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Montek: inflation can't be crash-halted

Staff Reporter
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CONCERNS: B.K. Chandrashekar, former Minister, greets Montek Singh Ahluwalia, Deputy Chairman of the Planning Commission, in Bangalore on Saturday. — PHOTO: V. SREENIVASA MURTHY
CONCERNS: B.K. Chandrashekar, former Minister, greets Montek Singh Ahluwalia, Deputy Chairman of the Planning Commission, in Bangalore on Saturday. — PHOTO: V. SREENIVASA MURTHY

Deputy Chairman of Planning Commission Montek Singh Ahluwalia has said that only production-oriented solutions can solve India's food problems.

Reiterating the Centre's claim that inflation in wholesale food prices will be reined in to “a comfortable 6 per cent” by the end of 2010, he said: “Inflation cannot be brought to a crashing halt.” He ruled out the possibility of any immediate steps to tackle food price inflation in the country. Political pressure had been mounting on the Centre to address this issue.

Focus on agriculture

Mr. Ahluwalia, speaking at an interactive session on inclusive growth and food security here on Saturday, said the Planning Commission's ongoing mid-term appraisal of the 11th Plan would shift focus to agriculture to tackle these issues. “I am sure that the Reserve Bank of India can bring inflation to a halt but it will lead to collateral damage in other sectors. People must understand that.”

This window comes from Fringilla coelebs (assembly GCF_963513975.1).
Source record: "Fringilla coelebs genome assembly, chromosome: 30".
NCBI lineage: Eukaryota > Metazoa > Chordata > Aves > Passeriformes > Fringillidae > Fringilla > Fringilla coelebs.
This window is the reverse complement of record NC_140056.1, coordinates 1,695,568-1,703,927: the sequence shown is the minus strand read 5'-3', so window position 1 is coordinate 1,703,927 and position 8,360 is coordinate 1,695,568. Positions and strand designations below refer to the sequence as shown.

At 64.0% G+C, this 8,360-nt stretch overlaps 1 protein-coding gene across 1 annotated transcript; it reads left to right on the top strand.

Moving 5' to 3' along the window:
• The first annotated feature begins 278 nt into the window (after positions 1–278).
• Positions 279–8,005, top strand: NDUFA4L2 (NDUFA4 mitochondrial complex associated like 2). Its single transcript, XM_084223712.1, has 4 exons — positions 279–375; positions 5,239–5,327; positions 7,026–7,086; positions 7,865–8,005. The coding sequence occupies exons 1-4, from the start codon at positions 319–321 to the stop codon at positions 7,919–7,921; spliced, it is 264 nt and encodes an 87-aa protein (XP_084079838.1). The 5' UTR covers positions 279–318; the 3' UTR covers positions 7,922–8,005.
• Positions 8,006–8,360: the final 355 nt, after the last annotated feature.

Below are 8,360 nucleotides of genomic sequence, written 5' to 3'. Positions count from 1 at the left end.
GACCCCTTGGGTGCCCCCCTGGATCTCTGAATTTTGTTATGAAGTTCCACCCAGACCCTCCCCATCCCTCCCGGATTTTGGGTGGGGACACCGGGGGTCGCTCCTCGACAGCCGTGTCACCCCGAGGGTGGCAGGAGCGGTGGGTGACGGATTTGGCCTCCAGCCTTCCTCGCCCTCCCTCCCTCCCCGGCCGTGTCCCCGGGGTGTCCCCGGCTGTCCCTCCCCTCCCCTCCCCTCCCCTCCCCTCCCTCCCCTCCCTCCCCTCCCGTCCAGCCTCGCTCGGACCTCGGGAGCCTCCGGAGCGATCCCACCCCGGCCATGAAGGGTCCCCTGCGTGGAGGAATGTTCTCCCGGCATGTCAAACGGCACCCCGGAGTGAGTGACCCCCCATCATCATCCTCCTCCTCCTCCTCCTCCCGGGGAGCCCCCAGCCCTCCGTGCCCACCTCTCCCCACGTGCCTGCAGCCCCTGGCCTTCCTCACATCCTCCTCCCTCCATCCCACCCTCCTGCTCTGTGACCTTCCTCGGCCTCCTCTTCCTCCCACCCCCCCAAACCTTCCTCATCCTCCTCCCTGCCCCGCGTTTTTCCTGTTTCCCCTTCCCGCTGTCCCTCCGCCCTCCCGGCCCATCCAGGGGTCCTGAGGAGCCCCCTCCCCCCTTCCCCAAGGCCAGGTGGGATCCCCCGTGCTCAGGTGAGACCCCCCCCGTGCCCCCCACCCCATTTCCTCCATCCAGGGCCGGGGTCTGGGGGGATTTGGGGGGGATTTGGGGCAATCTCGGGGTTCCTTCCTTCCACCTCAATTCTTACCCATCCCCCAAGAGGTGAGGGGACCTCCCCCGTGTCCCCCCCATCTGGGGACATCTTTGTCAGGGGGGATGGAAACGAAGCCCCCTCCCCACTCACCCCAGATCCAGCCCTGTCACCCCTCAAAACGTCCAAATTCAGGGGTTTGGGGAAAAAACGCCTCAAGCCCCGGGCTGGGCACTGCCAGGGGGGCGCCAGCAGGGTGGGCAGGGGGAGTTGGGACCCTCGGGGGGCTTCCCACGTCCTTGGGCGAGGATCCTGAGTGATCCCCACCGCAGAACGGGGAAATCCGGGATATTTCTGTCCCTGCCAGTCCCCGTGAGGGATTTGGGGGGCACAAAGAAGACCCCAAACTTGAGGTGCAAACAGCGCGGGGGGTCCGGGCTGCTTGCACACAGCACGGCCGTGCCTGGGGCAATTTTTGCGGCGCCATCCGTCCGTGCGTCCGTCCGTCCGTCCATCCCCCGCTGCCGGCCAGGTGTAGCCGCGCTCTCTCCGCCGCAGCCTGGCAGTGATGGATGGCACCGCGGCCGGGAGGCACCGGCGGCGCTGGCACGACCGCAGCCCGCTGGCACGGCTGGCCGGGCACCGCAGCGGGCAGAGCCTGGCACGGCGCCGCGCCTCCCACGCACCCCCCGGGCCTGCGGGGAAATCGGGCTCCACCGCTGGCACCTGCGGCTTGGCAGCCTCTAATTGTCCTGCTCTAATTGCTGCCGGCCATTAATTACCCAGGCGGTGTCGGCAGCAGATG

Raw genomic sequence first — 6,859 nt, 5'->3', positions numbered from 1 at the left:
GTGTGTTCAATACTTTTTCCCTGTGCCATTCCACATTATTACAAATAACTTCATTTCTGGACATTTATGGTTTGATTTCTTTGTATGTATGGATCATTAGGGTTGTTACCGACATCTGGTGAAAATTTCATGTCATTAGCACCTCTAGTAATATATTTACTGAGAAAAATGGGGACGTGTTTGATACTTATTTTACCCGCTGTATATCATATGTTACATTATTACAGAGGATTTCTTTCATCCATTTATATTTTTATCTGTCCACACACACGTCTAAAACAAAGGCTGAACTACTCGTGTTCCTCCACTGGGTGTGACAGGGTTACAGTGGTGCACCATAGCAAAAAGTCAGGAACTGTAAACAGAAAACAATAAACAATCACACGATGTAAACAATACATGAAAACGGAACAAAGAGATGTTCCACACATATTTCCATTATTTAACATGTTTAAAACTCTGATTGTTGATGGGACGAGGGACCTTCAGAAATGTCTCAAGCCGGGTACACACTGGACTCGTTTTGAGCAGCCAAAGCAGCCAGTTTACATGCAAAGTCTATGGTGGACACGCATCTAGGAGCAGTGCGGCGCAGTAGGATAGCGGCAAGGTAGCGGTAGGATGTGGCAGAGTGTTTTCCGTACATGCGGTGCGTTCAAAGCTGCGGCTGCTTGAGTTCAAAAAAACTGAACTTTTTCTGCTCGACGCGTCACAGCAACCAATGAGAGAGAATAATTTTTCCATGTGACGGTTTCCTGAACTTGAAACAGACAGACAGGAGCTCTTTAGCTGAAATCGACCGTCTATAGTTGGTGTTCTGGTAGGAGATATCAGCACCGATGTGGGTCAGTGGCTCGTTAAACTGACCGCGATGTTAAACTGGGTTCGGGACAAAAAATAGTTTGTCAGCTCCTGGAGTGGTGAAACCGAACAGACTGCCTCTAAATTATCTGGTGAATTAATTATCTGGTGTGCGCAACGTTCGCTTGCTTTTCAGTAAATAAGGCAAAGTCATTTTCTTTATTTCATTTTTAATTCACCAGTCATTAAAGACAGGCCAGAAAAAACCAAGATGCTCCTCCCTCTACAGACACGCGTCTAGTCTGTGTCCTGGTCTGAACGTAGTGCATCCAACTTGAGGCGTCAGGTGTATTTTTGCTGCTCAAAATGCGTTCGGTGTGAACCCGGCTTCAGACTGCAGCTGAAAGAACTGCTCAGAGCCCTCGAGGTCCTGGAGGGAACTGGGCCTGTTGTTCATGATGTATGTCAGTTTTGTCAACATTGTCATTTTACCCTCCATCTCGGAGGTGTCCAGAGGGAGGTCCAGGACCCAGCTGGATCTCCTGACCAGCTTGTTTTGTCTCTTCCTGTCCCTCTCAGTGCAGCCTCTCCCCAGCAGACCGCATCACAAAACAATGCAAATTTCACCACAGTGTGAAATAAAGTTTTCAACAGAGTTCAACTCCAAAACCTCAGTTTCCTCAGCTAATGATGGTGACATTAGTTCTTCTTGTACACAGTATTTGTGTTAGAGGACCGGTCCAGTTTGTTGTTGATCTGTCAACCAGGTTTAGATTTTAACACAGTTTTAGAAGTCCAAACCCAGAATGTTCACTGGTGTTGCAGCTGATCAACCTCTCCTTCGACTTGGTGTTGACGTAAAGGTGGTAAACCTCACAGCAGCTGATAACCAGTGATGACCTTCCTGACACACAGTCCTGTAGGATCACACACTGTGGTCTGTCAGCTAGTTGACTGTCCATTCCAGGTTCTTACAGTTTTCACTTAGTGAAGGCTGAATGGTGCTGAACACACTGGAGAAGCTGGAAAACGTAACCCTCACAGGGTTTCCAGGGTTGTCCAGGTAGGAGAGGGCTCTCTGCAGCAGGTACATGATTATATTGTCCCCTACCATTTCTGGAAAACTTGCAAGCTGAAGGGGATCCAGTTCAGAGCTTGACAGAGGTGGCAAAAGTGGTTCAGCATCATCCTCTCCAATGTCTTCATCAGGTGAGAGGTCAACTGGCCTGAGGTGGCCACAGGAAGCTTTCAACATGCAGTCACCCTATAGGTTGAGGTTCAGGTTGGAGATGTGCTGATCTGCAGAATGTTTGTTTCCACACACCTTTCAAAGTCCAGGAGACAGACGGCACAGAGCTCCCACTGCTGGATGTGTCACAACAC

The only way to solve issues related to a global phenomenon like price rise is to ensure the poor can afford the higher price of food, he said. This, he said, required “continuously increasing incomes” and a stronger public distribution system. For this, he favoured the use of a smart card-based system for those below the poverty line. Dismissing the direct cash transfer system that was followed in several developing countries, he said a smart card useable on any food item at a fair price shop would be the “perfect solution”. “This would introduce tremendous efficiency and contain stealing [leakages].” Mr. Ahluwalia said the unique identification project or “Aadhar” would be ideal for this because it would ensure that a person did not hold more than one card.

Issues of targeting, of course, would have to be addressed at the State government level. Rejecting the idea of a universal PDS, he said that “providing cheap food to all universally is not in farmers' interests.”

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